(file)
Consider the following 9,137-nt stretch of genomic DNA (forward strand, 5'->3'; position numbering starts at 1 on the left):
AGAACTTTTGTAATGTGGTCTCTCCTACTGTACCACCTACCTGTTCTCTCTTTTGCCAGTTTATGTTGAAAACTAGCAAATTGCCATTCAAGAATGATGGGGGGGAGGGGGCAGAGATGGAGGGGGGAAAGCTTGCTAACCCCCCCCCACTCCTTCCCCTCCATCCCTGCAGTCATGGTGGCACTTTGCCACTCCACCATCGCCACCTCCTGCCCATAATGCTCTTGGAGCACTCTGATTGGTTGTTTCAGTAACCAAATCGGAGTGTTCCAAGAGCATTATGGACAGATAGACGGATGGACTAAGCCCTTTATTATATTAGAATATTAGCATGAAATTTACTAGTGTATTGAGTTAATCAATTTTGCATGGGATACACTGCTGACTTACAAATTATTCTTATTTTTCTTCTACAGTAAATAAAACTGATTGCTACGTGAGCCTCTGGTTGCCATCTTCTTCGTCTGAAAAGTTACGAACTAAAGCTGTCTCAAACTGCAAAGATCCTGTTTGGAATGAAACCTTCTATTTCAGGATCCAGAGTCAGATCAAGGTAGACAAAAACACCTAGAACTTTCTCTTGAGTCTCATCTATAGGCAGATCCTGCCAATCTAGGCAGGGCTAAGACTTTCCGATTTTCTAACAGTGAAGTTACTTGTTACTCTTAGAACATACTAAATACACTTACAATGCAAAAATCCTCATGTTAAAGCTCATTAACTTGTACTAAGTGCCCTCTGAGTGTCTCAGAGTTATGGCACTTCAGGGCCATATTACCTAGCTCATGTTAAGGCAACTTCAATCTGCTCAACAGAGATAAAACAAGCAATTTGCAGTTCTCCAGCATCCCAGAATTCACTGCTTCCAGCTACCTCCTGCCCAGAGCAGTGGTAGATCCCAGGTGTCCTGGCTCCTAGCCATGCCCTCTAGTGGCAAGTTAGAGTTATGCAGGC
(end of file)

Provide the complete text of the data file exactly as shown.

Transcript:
Consider the following 9,137-nt stretch of genomic DNA (forward strand, 5'->3'; position numbering starts at 1 on the left):
AGAACTTTTGTAATGTGGTCTCTCCTACTGTACCACCTACCTGTTCTCTCTTTTGCCAGTTTATGTTGAAAACTAGCAAATTGCCATTCAAGAATGATGGGGGGGAGGGGGCAGAGATGGAGGGGGGAAAGCTTGCTAACCCCCCCCCACTCCTTCCCCTCCATCCCTGCAGTCATGGTGGCACTTTGCCACTCCACCATCGCCACCTCCTGCCCATAATGCTCTTGGAGCACTCTGATTGGTTGTTTCAGTAACCAAATCGGAGTGTTCCAAGAGCATTATGGACAGATAGACGGATGGACTAAGCCCTTTATTATATTAGAATATTAGCATGAAATTTACTAGTGTATTGAGTTAATCAATTTTGCATGGGATACACTGCTGACTTACAAATTATTCTTATTTTTCTTCTACAGTAAATAAAACTGATTGCTACGTGAGCCTCTGGTTGCCATCTTCTTCGTCTGAAAAGTTACGAACTAAAGCTGTCTCAAACTGCAAAGATCCTGTTTGGAATGAAACCTTCTATTTCAGGATCCAGAGTCAGATCAAGGTAGACAAAAACACCTAGAACTTTCTCTTGAGTCTCATCTATAGGCAGATCCTGCCAATCTAGGCAGGGCTAAGACTTTCCGATTTTCTAACAGTGAAGTTACTTGTTACTCTTAGAACATACTAAATACACTTACAATGCAAAAATCCTCATGTTAAAGCTCATTAACTTGTACTAAGTGCCCTCTGAGTGTCTCAGAGTTATGGCACTTCAGGGCCATATTACCTAGCTCATGTTAAGGCAACTTCAATCTGCTCAACAGAGATAAAACAAGCAATTTGCAGTTCTCCAGCATCCCAGAATTCACTGCTTCCAGCTACCTCCTGCCCAGAGCAGTGGTAGATCCCAGGTGTCCTGGCTCCTAGCCATGCCCTCTAGTGGCAAGTTAGAGTTATGCAGGC